Here’s an up to the minute link suggesting that Walmart are actually fulfilling their pledge about renewable energy as they announce three new solar energy installation projects in Southern California.


So, in conclusion. To all those who never do anything because they feel like they’re just an insignificant drop in the ocean – remember that enough drops moving together make an unstoppable tsunami…


Disclaimer – Subaru or Walmart haven’t given me anything at all to write about them positively – it’s just that some things need to be shouted out louder than they are.



Beth Terry, aka Fake Plastic Fish said...

Nick, this is a fantastic post. Thanks for including Fake Plastic Fish.

It's funny you should write a post today about the significance of individual action because that was the exact topic of a talk I gave yesterday at a conference called Rethinking Plastics 201. (

I meant to record my talk and post it online, but I forgot to push the "Record" button before I started. Instead, I think I will transcribe -- to the best of my memory -- the talk I gave and post it on Fake Plastic Fish for tomorrow.

You are absolutely right about the reasons that individual action is important. And I have some more reasons to add!


Hi Nick - what a great blogpost. The Subaru video is very inspirational. It's amazing that a manufacturing plant hasn't sent anything to landfill since 2004. You are right about the small drops in the ocean and that even if one person inspires just another and that person influences changes in another ...and so on...the results will be incredible. Thanks so much for the mention. It'll tweet a link to this post when I'm on Twitter later. Best wishes, Karen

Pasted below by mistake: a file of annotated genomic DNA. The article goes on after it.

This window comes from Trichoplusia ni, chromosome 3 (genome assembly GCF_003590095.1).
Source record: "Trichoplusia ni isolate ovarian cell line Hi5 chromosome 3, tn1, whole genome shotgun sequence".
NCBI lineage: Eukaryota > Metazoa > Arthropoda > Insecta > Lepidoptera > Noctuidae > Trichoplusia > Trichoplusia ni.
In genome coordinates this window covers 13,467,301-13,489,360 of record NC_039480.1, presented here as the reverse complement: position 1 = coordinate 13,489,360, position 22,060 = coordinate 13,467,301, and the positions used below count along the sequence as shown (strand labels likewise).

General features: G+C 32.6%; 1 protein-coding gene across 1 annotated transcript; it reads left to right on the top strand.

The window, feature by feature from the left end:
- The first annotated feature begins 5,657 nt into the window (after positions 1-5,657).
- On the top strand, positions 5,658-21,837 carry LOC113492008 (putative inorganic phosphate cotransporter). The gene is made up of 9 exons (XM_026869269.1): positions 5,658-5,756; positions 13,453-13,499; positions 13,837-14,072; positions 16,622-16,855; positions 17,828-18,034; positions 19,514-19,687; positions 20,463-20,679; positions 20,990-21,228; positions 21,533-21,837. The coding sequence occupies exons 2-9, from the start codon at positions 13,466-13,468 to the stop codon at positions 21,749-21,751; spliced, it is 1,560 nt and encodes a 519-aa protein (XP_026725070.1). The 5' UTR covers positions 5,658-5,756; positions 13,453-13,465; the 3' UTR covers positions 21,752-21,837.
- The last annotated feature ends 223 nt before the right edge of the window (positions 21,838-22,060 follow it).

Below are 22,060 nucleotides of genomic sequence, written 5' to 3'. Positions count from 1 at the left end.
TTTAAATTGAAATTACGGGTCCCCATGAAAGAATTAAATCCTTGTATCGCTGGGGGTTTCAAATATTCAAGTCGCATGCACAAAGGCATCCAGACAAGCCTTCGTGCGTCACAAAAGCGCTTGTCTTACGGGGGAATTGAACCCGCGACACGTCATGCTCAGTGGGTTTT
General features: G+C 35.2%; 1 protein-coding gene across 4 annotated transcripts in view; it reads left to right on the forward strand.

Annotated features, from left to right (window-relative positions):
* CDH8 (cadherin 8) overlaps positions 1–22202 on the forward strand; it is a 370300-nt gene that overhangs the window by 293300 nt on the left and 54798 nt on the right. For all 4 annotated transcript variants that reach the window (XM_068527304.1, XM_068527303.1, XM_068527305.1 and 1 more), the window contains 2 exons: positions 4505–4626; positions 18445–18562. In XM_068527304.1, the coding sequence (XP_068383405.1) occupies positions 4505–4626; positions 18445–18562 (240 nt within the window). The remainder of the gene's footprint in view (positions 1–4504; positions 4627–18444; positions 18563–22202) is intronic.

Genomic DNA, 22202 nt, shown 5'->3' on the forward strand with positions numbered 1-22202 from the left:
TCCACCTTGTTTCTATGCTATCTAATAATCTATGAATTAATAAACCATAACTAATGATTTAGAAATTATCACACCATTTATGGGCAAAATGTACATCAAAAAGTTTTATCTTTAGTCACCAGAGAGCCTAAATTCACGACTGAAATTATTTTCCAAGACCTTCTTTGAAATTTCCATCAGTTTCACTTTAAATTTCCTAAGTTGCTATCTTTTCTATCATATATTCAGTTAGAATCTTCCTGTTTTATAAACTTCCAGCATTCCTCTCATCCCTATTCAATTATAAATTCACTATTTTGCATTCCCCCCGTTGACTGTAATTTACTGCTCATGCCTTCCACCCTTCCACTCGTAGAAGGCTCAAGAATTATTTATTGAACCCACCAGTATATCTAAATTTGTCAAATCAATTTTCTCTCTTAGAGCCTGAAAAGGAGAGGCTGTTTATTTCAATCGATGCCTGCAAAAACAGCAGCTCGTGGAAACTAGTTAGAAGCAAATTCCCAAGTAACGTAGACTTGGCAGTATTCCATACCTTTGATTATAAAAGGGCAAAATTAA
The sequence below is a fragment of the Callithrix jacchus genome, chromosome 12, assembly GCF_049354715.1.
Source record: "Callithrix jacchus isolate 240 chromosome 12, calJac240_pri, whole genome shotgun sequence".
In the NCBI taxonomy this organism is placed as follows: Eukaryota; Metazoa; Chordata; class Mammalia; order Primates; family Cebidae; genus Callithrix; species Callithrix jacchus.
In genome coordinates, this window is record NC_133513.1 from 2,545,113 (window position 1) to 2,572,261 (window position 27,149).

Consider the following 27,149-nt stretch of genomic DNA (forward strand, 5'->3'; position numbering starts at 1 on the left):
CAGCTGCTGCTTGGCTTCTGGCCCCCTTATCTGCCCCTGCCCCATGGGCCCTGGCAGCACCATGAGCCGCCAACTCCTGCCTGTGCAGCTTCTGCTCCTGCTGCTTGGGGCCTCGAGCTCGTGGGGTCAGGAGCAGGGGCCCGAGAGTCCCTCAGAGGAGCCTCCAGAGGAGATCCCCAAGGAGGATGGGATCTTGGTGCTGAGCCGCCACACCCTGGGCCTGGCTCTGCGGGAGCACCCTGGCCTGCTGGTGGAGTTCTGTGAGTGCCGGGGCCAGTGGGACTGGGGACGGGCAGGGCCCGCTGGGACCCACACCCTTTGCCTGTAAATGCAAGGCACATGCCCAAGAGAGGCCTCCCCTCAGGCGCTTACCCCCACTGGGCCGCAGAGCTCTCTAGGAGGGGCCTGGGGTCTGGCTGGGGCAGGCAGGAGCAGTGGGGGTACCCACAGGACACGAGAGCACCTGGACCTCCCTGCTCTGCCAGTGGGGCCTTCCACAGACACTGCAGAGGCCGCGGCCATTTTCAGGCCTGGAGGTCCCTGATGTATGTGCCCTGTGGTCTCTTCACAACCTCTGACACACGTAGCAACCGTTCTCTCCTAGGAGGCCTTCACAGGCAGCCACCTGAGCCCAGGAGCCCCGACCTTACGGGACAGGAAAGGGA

Nick Palmer said...

Until people who think like us are in the majority, the commercial pressures on suppliers of goods and services will tend to favour those who are part of the unfortunate status quo that we find ourselves in.

The chief executives, and their planning teams, need to be confident that "the future" will be as we see it - it often doesn't seem to be enough that our vision is "right" - the way economic success is currently measured favours the short term "smash and grab" approach that ignores long term consequences.

Corporations need to be able to see that the ground rules of the game will change and that they will need a new strategy to stay in the game. The more of us there are - both "big" and "little" - the faster the snowball grows...

No matter how difficult it may be for them they will have to sink or swim.